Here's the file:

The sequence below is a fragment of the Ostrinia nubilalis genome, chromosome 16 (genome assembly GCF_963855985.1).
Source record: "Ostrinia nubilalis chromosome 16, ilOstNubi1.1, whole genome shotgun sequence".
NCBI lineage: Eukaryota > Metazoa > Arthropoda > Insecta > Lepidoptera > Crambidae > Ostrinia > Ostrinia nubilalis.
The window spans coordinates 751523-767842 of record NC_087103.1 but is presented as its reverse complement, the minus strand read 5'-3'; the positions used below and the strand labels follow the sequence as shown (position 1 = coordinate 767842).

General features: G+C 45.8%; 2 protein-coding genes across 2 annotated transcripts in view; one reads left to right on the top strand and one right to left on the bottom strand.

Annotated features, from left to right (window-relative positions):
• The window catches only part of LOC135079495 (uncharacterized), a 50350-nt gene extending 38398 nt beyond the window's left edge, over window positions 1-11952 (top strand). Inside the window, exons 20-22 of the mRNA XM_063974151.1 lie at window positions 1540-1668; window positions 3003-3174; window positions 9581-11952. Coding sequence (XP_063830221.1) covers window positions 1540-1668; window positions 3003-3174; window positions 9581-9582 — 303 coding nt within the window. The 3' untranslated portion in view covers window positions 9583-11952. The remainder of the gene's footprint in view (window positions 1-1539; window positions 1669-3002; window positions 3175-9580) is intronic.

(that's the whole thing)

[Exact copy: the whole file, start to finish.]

The sequence below is a fragment of the Ostrinia nubilalis genome, chromosome 16 (genome assembly GCF_963855985.1).
Source record: "Ostrinia nubilalis chromosome 16, ilOstNubi1.1, whole genome shotgun sequence".
NCBI lineage: Eukaryota > Metazoa > Arthropoda > Insecta > Lepidoptera > Crambidae > Ostrinia > Ostrinia nubilalis.
The window spans coordinates 751523-767842 of record NC_087103.1 but is presented as its reverse complement, the minus strand read 5'-3'; the positions used below and the strand labels follow the sequence as shown (position 1 = coordinate 767842).

General features: G+C 45.8%; 2 protein-coding genes across 2 annotated transcripts in view; one reads left to right on the top strand and one right to left on the bottom strand.

Annotated features, from left to right (window-relative positions):
• The window catches only part of LOC135079495 (uncharacterized), a 50350-nt gene extending 38398 nt beyond the window's left edge, over window positions 1-11952 (top strand). Inside the window, exons 20-22 of the mRNA XM_063974151.1 lie at window positions 1540-1668; window positions 3003-3174; window positions 9581-11952. Coding sequence (XP_063830221.1) covers window positions 1540-1668; window positions 3003-3174; window positions 9581-9582 — 303 coding nt within the window. The 3' untranslated portion in view covers window positions 9583-11952. The remainder of the gene's footprint in view (window positions 1-1539; window positions 1669-3002; window positions 3175-9580) is intronic.